There have been recent advancements in surgical treatments for patients who need more than medication to treat their PAD, or for those with aneurysms. Stents, coils and bypass surgery can help restore normal blood flow. "Arterial interventions used to be prolonged open procedures," Dr. Gibson says. "But now we can do minimally invasive procedures to shave plaque out of the arteries, place stents or treat aneurysms, and patients can go home the same or next day."
Atherosclerosis, or hardening of the arteries, occurs when plaque builds up in the arteries and reduces blood flow. The disease can occur practically anywhere in the body, but it most frequently affects the legs, abdomen and carotid arteries.
Common artery problems include:
- Peripheral artery disease (PAD), which restricts blood flow to the legs and feet and can cause chronic pain or discomfort.
- Carotid artery blockage, which reduces blood flow to the brain and can result in a stroke.
- Abdominal aortic aneurysm (AAA), which occurs when the walls in the abdominal aorta weaken, stretch too thin or rupture.
PAD alone affects approximately 8.5 million Americans each year. Some risk factors for vascular disease include smoking, a high-fat diet, stress, obesity and diabetes.
While arteries deliver oxygen-rich blood to the body’s tissues, the veins take the deoxygenated blood from the tissues back to the heart and lungs to expel carbon dioxide and load it back up with new oxygen. Just as a clot from an artery can lodge in the brain and cause a stroke, clots can happen in the veins as well and can cause potentially deadly conditions if they reach a vital organ, such as the lungs. A severe form of this is pulmonary embolism (PE), which occurs when a clot from the deep veins in the legs (deep vein thrombosis, or DVT) breaks off and travels to the lungs.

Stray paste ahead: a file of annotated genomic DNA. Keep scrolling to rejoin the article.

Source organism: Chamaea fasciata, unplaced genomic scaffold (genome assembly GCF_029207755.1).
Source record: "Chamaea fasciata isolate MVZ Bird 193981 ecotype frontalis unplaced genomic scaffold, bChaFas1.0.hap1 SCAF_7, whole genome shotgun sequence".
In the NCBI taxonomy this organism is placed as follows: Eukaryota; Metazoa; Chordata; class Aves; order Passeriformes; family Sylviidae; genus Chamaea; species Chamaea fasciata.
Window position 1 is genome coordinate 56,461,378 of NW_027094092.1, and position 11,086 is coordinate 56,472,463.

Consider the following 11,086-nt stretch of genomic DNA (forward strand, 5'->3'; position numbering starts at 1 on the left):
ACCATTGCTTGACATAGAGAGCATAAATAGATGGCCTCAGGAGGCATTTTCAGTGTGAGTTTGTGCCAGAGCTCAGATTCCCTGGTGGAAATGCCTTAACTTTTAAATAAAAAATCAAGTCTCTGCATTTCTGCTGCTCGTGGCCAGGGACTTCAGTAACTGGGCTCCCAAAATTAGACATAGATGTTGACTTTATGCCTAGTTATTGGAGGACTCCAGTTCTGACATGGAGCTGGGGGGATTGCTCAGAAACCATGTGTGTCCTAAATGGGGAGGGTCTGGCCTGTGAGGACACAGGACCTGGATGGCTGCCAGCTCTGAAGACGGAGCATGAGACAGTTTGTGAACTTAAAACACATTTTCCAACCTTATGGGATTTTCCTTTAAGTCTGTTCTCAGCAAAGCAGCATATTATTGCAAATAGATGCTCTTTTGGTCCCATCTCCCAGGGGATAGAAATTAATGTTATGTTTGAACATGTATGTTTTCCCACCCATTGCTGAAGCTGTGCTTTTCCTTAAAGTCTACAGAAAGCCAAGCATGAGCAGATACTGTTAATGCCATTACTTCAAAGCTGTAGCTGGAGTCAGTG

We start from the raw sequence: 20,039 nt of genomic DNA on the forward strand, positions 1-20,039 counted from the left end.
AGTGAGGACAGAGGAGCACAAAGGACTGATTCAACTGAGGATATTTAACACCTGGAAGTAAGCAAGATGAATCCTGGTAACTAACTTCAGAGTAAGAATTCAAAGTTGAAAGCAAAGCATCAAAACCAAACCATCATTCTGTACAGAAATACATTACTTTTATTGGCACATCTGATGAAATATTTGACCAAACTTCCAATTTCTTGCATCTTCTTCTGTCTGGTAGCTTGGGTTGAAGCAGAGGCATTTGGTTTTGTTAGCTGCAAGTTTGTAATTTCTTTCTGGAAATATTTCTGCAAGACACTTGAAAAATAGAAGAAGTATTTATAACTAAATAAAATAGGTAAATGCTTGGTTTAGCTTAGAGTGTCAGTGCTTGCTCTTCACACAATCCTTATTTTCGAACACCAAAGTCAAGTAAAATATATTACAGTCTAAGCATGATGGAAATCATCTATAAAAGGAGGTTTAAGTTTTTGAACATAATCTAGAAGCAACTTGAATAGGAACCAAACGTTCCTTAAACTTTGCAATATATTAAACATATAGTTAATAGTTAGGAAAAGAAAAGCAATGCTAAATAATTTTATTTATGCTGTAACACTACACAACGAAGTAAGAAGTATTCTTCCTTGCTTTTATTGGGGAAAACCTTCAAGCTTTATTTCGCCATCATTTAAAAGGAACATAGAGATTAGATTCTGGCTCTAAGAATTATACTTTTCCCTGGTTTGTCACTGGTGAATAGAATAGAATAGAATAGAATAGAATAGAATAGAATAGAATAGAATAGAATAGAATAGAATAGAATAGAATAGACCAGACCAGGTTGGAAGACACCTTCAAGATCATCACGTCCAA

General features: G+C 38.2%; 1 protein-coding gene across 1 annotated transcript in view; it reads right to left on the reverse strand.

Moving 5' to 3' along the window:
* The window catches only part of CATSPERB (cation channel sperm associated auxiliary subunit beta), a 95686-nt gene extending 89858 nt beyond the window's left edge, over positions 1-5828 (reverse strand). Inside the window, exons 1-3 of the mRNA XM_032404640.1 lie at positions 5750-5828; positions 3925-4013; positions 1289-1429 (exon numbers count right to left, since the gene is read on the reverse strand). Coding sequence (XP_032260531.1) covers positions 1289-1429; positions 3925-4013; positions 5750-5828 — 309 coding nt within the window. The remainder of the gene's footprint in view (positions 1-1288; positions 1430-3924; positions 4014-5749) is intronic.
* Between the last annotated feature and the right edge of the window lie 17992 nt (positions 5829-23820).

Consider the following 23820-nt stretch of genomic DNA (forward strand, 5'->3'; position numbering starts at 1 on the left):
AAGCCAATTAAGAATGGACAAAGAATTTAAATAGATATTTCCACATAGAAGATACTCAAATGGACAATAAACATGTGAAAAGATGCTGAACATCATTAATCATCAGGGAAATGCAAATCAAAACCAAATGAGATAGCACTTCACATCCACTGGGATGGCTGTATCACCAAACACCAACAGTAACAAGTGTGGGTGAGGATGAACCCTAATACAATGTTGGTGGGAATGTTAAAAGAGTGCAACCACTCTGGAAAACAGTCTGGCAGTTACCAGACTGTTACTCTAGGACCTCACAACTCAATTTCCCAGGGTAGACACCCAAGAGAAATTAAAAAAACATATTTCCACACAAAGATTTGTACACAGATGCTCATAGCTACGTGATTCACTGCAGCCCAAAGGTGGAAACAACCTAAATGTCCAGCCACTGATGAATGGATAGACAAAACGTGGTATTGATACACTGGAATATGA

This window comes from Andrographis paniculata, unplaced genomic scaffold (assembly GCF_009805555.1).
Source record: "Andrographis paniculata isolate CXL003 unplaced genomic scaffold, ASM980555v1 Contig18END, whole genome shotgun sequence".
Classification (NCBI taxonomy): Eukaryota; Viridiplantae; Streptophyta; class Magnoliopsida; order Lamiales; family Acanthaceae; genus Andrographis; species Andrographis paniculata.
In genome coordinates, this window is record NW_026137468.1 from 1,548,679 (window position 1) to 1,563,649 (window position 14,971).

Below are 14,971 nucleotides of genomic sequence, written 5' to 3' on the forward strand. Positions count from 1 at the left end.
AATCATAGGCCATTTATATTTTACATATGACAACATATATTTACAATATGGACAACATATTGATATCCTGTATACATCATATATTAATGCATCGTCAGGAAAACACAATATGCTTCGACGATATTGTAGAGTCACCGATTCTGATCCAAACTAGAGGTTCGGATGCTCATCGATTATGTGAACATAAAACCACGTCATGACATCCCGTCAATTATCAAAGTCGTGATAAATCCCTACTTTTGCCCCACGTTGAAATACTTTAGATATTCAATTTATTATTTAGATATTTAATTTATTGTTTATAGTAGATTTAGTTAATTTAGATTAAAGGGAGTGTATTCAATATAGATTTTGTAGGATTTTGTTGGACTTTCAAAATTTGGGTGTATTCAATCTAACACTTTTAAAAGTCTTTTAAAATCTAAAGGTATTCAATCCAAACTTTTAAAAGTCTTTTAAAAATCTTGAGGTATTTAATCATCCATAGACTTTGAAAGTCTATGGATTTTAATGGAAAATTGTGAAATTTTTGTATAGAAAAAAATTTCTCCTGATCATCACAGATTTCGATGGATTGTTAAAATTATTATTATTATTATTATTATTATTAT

The Centers for Disease Control and Prevention estimates that some 900,000 people are affected by DVT every year, and of those who get PE, one-quarter die instantly, which is why prevention is one of the vascular surgeon’s best tools. Historically, procedures for veins have seen less innovation than their counterparts in the arteries.“Vascular surgeons had to adapt stents made for arteries or for the bronchi in the lungs,” Dr. Gibson says. “However, we’re currently doing active clinical trials on dedicated stents for veins and for deep venous reconstruction.”
Varicose veins are another common concern, and they can be a bigger problem than many people realize. These clusters of twisted veins are often visible at the surface of the skin. “A lot of people think it’s just a cosmetic issue,” Dr. Gibson says. “But in some cases, varicose veins can cause significant pain, as well as ulceration and chronic wounds if they’re not treated.”
Varicose veins occur when the valves in the veins weaken, allowing blood to pool and stretch the vein walls. This usually happens in the legs, where the veins must pump blood upward, against gravity. But they can happen elsewhere, including the pelvis, especially in pregnant women. Fortunately, there are several noninvasive procedures to treat varicose veins. “We have laser treatments, catheters with radiofrequency waves, specialized adhesive to glue them shut and injected medications,” Dr. Gibson says. “They are all simple, in-office procedures.”